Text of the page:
Making Troubleshooting Easier with HVAC Diagrams

A close-up of a person working on an HVAC unit, troubleshooting an issue

HVAC diagrams have an unfair reputation for being hard to understand. In fact, once you learn what each symbol in the schematics represents, you’ll be able to easily read the manufacturer’s diagrams, troubleshoot issues quickly and even create your own diagrams.

Representing System Components With Symbols

Understanding an HVAC diagram requires a thorough knowledge of symbols. The following are particularly important to remember.

Electrical Loads

An electrical load is anything that consumes a current draw and performs work in a circuit including motors, solenoids, lights and heaters.

Motors will have their own specific symbols denoting motor design and an abbreviation indicating its function (compressor, evaporator fan, condenser fan, indoor fan motor, etc). The symbol for a motor might reflect the motor’s design as well, and an abbreviation for its function in the system is usually included.




A solenoid is defined as a current flowing through a coil of wire, producing a magnetic field and causing an action in a relay or valve, for instance, the plunger in a solenoid valve. A contactor is similar, with current flowing through a coil and activating a switch.


Signal lights are important indicators in HVAC controls, marking when a part of the system or a component is working. These signal lights will have a symbol like a cartoon drawing of the sun, with a letter designating the light’s color.


Electrical heaters convert electrical energy into heat. For example, the crankcase heater for a compressor prevents refrigerant from migrating back into the compressor and causing a flooded start.


Switches interrupt the voltage in a load and can be operated manually or electrically. Contacts refers to the conducting part of the switch, poles are the number of sets of contacts and throws are the number of closed contact positions for each pole. These symbols denote a single-pole/single-throw and double-pole/double-throw switch:



Understanding the Basics: Schematic and Pictorial Wiring Diagrams

In the field, a schematic (aka ladder diagram) gives you a roadmap for understanding how a system is designed and laid out –– making the process of diagnosing a problem much easier.

Why Is It Called A Ladder Diagram?

Think of a ladder’s two rails as being an electrical supply (hot and neutral) going into a system. The rungs of the ladder represent loads, such as motors, the compressor, switches, solenoids and other components that either interrupt or perform a function in the circuit.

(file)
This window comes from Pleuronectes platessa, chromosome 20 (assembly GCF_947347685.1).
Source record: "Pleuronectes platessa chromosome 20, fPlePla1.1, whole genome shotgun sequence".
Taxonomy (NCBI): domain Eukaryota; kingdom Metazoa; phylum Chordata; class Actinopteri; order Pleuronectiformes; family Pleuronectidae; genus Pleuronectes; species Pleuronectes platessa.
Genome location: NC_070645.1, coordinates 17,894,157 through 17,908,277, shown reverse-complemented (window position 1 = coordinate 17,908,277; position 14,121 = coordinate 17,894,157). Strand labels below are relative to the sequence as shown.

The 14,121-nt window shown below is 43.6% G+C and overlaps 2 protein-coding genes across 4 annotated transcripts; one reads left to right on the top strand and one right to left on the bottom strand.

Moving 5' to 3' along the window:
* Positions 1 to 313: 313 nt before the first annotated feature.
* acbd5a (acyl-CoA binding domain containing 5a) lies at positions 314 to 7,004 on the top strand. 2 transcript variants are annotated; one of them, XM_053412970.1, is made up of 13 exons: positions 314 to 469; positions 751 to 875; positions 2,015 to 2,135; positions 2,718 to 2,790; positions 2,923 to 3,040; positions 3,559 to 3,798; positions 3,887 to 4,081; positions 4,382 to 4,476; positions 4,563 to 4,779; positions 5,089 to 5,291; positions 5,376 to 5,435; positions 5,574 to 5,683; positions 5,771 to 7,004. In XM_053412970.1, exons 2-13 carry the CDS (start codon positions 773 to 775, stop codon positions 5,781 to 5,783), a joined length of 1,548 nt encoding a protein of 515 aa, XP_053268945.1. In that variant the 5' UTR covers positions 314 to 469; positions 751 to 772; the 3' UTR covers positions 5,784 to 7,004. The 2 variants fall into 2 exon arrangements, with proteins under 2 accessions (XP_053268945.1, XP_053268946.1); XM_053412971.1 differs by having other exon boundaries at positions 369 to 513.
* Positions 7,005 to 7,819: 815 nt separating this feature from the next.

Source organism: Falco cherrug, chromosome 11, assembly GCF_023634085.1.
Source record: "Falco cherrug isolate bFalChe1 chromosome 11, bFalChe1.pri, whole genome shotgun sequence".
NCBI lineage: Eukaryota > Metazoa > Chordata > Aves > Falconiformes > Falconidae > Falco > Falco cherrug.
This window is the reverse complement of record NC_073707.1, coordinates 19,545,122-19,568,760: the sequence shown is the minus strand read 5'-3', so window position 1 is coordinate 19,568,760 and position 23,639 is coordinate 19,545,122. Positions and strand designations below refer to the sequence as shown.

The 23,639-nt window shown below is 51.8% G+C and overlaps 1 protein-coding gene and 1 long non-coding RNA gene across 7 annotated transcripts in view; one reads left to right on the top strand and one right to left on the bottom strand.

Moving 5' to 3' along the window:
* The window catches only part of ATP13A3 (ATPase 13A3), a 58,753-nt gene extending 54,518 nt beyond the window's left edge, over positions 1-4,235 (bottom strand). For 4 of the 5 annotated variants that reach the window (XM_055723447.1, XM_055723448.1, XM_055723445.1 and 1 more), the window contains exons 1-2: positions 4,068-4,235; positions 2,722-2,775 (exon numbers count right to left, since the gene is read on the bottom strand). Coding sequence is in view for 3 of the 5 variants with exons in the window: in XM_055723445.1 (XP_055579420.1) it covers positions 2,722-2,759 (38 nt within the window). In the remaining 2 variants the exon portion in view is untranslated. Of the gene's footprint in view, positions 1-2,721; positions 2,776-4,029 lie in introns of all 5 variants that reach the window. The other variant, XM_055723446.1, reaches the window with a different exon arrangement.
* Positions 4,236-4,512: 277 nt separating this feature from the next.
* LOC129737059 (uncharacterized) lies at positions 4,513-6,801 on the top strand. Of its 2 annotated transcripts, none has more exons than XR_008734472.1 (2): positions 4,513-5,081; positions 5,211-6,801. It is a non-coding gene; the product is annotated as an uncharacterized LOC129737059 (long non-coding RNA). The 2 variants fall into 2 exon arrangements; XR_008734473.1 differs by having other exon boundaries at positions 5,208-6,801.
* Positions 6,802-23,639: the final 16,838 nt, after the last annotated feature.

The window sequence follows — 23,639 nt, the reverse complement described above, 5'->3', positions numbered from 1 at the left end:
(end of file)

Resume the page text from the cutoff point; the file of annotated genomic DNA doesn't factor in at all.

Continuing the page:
You’ll find that different manufacturers use different styles for their diagrams, but some features are consistent, such as:

  • Symbols for switches are standardized
  • Operating controls such as relays and thermostats are usually depicted in the open position
  • Safety controls (overloads, high pressure/low pressure, limit switches) are usually depicted in the closed position
  • Relay contacts are depicted as if the relay coil is de-energized

Here’s a typical ladder diagram:

Copy of Voltage schematic diagram

Some detailed wiring diagrams will show numbers on the left denoting the lines or circuits, with numbers on the right side indicating circuit lines with relays or switches. Underlined numbers on the right side will denote contacts that are normally closed.

Using the diagram like a map, will help you figure out:

  • Where power is coming from
  • Which switches control which loads
  • How the switches are controlled
  • The normal sequence of operation for the system

A typical factory diagram can be broken down into:

  • Pictorial diagram
  • Schematic diagrams for low voltage/high voltage
  • Component codes
  • Wiring information
  • Wiring color codes
  • Equipment description
  • Any notes

Pictorial diagrams have the same information, but are laid out differently from ladder diagrams. Often, pictorial diagrams will show a dotted line to indicate where the wiring needs to go during installation. This is more for the benefit of installers, but can also be useful for HVAC techs during troubleshooting.

How To Utilize HVAC Diagrams In The Field

Being able to identify electrical symbols and understand how they fit into a system will help you, not only read a manufacturer’s HVAC diagram, but also create your own diagram for troubleshooting an issue. Common HVAC diagrams to familiarize yourself with include:

AC Unit

A diagram for an AC unit usually includes:

  • Contactor
  • Compressor
  • Crankcase heater
  • Low-pressure and high-pressure controls
  • Condenser and indoor fan motors
  • Ground connection
  • Run capacitor
  • Low voltage and Line voltage wiring

Diagram_simple window AC
Heat Pump

A heat pump wiring diagram includes components such as:

  • Contactor
  • Compressor
  • Crankcase heater
  • Low-pressure controls
  • Condenser and indoor fan motors
  • Defrost control board
  • Ground connection
  • Run capacitor
  • Solenoid for reversing valve
  • Low voltage and line voltage wiring

By simply learning symbols for HVAC diagrams, you can begin to get a bigger picture of an entire unit, which makes diagnosing problems easier. To find out more about how to boost your skills and understanding of schematics and diagrams, check out the SkillMill Symbols and Wiring Diagrams course.